By Jessica Skelton

The Jury Room is easy to miss. With only a small, beat-up sign hanging above the bar, the Jury Room doesn’t seem to go out of its way to make its presence known. The bar is often referred to as an old man’s bar or a dirty dive.
But just because it does not have downtown status doesn’t mean that the Jury Room should be written off just quite yet.
The Jury Room is actually the home of a popular underground music scene. The bar supports small, struggling bands, and hosts free music nights a couple times a week, usually between Thursday and Sunday.
"The majority of the bands are either punk bands or harder rock bands," owner Timmy Hallbeck said of the bar’s musical acts. Occasionally other types of acts will play as well, such as surf bands or local blues bands.
Mandy Reed, bassist for Hell’s Belles and Neutral Boy, has played the Jury Room and found it to be a positive experience."It is good that Santa Cruz has a bar that supports struggling bands," Reed said.

Mike Frottage, Reed’s bandmate and lead singer of Neutral Boy said in his raspy voice that the bands that play at the Jury Room "are a lot more underground" than other at venues in Santa Cruz.
The mix of musicians at the Jury Room represents more than just local Santa Cruz bands, but rather groups from all over.
Reed, whose band hails from Seattle, appreciated both the opportunity to play at such a venue and to see other groups, "That’s punk rock," Reed said. "Going out and being able to see a free show."
A former software developer, Hallbeck bought the Jury Room about four months ago. Hallbeck says the shows at the Jury Room started the day before he and his wife took over the bar and he has been holding them pretty steadily ever since.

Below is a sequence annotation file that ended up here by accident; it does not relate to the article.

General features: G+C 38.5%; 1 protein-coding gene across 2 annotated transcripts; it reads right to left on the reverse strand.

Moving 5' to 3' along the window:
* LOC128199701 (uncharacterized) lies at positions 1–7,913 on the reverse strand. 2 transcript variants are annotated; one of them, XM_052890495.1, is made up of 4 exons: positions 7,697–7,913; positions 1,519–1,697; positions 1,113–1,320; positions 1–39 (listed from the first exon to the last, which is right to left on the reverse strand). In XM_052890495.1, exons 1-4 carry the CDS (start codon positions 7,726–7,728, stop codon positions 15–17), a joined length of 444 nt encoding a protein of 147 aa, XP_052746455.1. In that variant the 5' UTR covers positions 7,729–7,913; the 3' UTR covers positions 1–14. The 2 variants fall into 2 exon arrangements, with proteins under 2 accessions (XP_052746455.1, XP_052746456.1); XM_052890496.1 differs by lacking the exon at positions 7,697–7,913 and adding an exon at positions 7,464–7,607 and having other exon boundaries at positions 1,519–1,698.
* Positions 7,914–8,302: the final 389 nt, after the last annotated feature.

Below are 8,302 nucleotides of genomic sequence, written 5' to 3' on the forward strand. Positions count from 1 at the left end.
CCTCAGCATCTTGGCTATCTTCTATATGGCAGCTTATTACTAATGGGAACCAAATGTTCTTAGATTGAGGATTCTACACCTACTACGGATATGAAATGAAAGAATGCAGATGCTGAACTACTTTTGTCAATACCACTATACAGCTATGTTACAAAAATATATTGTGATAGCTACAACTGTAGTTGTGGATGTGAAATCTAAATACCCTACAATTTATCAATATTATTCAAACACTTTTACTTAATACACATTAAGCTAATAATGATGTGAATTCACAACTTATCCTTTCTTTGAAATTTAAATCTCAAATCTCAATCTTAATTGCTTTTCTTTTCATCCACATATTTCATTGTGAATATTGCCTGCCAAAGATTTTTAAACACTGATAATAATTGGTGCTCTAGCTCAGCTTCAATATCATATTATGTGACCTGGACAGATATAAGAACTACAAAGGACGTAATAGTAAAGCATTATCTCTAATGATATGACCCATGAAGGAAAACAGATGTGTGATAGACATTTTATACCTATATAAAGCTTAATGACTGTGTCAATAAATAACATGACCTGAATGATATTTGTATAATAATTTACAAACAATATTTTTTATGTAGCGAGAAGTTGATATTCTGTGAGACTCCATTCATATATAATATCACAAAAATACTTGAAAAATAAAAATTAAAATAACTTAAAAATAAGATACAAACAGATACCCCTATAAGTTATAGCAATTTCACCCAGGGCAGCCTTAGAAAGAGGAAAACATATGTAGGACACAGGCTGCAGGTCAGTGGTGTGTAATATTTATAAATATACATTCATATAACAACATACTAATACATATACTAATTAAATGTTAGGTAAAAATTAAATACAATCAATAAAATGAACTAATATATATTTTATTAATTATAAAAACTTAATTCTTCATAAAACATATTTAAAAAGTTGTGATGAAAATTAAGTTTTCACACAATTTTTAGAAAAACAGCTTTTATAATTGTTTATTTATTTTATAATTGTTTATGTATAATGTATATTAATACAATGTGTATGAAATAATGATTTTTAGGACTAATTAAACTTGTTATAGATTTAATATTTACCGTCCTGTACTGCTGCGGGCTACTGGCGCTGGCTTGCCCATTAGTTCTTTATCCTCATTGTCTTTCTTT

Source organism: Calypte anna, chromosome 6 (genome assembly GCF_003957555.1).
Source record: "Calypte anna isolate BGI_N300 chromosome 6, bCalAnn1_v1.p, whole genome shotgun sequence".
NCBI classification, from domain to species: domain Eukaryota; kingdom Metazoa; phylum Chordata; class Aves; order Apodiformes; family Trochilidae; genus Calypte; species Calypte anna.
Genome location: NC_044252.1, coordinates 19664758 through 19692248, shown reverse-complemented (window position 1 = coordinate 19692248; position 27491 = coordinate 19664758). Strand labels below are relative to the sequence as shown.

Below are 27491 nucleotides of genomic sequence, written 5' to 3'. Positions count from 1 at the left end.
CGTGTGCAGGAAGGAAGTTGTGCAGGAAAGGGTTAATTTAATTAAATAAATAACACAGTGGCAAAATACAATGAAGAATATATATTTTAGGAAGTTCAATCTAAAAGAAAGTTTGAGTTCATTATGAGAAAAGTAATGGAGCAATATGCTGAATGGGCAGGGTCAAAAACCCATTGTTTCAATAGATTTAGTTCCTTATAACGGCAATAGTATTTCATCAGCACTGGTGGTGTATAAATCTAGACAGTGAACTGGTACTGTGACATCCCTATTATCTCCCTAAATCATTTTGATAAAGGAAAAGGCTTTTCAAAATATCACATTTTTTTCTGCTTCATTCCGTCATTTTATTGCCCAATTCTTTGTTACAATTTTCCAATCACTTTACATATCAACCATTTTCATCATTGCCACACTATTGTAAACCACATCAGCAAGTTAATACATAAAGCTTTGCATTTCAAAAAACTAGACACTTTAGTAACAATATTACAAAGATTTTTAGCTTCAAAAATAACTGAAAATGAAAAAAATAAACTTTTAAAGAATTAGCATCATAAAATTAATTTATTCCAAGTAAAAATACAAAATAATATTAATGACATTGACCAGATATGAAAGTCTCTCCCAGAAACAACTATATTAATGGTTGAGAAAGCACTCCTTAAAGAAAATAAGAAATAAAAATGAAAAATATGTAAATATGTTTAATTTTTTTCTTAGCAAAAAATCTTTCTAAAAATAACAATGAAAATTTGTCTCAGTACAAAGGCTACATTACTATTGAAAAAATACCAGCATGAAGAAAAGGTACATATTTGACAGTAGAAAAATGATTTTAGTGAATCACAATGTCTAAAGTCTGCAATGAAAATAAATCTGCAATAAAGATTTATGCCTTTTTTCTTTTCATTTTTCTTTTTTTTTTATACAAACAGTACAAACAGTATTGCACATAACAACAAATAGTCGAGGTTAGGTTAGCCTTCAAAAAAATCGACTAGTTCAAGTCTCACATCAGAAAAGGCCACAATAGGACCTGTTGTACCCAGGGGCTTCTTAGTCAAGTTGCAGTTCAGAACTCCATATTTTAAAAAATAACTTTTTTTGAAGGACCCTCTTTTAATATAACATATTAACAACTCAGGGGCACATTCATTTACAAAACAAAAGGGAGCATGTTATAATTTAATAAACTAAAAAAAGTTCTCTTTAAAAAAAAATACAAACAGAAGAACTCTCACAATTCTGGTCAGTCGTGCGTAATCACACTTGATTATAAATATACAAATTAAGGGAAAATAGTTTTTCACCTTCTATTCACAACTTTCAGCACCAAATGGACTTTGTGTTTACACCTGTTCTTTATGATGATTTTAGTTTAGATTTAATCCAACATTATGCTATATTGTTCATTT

Halbeck provides some musical equipment to make set-up easier for the bands playing, in addition to running the soundboard himself. Bill Pesh is the promoter for the Jury Room. He books about 90 percent of the shows, according to Halleck.
Generally several bands will play in one night at the bar. On occasion, groups will display a projection or film against the wall behind them-anything from skateboard videos to zombie flicks. The Jury Room is very liberal about letting the performers dictate the ambiance at their shows. The films are one way that bands choose to do create an environment.
"Some of the bands have their own atmosphere they want to create," Hallek said. One band even brought in their own lights and a smoke machine to accompany their performance.
While the Jury Room still isn’t the most popular bar in town, the music scene there seems to have carved out a comfortable niche in Santa Cruz.
"It’s important for small bands to be supportive of each other," Reed said. "I’d be more likely to go to the Jury Room than the Catalyst."